We hope Superior Court Judge Robert Hobgood gets the last word on a bad law N.C. legislators approved last year. That law ended job protections for N.C. teachers, and their career status, substituting it with a plan to give the top 25 percent four-year contracts and $500 bonuses.
On Friday, Hobgood ruled the lawmakers acted unconstitutionally in ending career status, which some call tenure. He said veteran teachers had already earned that status as part of their employment contracts and had an established right to a layer of review beyond school administrators when they face firing. The law, he noted, unconstitutionally ended rights teachers have that protect contracts and prevents governments from taking their property.
Hobgood also said the substitute plan giving the top 25 percent of teachers raises fails to give superintendents guidelines for selecting those teachers. He echoed what school superintendents statewide have been saying for months. N.C. school systems overwhelmingly disapprove of the law, with superintendents saying there's no fair way to designate a top 25 percent when the majority of teachers do good work.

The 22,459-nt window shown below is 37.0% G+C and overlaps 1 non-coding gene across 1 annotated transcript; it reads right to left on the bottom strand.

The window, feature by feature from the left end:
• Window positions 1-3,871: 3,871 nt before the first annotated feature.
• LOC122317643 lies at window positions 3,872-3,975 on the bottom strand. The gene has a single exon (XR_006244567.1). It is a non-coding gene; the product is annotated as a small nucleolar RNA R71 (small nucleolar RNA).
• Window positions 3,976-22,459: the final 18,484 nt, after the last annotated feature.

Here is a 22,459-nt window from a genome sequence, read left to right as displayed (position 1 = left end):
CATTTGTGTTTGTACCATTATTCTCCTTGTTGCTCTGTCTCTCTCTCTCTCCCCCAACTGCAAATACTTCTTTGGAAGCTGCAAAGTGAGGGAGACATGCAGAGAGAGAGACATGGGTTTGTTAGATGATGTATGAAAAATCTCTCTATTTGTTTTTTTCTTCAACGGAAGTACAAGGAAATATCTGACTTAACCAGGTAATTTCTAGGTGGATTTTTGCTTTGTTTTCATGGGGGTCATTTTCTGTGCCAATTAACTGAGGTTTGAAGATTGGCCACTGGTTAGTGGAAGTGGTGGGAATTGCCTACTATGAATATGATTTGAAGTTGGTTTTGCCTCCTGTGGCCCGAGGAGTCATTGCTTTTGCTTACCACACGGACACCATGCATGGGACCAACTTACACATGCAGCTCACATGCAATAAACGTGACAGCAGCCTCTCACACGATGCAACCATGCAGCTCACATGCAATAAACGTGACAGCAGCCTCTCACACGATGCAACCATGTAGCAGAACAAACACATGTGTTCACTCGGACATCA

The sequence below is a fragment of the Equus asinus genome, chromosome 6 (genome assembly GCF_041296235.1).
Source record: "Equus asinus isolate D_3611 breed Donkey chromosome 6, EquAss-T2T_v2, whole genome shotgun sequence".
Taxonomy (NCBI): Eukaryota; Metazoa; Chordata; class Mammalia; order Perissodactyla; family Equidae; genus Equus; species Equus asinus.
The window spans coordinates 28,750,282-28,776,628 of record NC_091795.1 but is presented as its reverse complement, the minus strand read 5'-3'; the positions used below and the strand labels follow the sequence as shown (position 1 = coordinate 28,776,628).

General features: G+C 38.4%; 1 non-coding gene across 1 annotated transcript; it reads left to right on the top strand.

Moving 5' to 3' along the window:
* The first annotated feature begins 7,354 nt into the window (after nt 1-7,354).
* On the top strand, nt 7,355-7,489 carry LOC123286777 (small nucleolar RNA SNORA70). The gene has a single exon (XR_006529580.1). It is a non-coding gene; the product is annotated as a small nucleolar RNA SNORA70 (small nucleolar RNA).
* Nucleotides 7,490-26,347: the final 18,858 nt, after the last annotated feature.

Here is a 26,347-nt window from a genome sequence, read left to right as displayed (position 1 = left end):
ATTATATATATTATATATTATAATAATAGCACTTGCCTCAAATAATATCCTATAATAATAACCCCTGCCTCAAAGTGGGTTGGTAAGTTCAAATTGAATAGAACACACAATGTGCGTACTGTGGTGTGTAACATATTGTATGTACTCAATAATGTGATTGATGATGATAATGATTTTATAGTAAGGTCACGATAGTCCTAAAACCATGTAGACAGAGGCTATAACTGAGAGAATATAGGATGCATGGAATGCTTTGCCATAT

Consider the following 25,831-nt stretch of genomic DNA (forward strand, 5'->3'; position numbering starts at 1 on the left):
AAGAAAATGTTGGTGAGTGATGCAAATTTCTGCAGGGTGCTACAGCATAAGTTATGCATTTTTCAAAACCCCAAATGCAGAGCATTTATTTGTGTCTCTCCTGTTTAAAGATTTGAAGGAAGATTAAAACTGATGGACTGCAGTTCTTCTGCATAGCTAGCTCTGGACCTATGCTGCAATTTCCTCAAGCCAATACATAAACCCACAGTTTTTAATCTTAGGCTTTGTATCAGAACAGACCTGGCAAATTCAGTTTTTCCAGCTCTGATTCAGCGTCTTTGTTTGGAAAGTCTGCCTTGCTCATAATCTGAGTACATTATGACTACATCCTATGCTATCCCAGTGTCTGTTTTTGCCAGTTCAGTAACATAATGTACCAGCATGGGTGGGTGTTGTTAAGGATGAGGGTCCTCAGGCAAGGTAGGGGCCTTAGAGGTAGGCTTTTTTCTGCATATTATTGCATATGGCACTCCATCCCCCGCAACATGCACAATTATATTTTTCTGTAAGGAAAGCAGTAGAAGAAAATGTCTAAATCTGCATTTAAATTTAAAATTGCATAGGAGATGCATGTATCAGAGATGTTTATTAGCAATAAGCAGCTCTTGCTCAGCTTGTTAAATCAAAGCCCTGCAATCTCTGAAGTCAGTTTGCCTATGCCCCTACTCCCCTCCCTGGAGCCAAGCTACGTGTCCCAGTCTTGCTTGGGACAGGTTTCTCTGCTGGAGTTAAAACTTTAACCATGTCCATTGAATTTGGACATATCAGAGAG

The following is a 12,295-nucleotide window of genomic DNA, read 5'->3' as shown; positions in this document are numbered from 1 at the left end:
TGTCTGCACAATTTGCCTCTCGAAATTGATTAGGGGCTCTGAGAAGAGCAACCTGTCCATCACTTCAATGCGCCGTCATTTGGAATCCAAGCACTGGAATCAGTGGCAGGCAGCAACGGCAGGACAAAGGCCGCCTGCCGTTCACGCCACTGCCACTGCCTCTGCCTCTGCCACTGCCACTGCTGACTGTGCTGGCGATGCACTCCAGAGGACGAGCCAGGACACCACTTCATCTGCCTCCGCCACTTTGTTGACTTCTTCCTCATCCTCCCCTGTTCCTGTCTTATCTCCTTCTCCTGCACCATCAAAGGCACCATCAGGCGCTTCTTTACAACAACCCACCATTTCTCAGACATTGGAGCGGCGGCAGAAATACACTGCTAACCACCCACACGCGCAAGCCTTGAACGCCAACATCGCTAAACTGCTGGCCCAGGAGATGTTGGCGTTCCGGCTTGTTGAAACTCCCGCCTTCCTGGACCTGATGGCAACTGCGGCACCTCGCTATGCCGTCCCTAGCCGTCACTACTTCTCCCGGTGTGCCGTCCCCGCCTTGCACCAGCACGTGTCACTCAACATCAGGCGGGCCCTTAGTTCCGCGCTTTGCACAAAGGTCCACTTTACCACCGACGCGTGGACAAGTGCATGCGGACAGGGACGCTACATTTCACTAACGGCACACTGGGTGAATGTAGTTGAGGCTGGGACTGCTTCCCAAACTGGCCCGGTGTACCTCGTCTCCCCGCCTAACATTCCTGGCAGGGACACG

Hobgood was right to permanently enjoin the law. The ruling applies statewide, not just to Guilford and Durham counties, where six teachers filed lawsuits.
Last week we urged lawmakers to ditch this law during their short session thats under way. We repeat that today. Time and tax dollars are being wasted in litigation.
If the past is an indicator, lawmakers are likely to appeal, as theyve done with other court rulings on controversial laws they passed last year. But it is wrong to string this matter out with more legal action. The law was a wrongheaded move and an unnecessary one.
Proponents contended that the new law, set to go into effect in 2018, was needed to ensure that bad teachers could be removed from the classroom. They argued that the current system protected poor performers.
Hogwash. Bad teachers could be fired before this law. The current system, in place since 1971, only guaranteed educators a hearing.
Hobgoods ruling now reiterates that fact.
Unfortunately, this injunction applies only to teachers who already have career status. Teachers without such status which is granted to those who made it beyond the first four years of a probationary period are not covered.
Lawmakers should give up this fight. But if they wont, they should suspend the process for teachers not covered by this injunction until litigation is done.
A two-tiered system where some teachers have hearing rights that others do not would compound the bad legislative decision a judge has now rightly upended.
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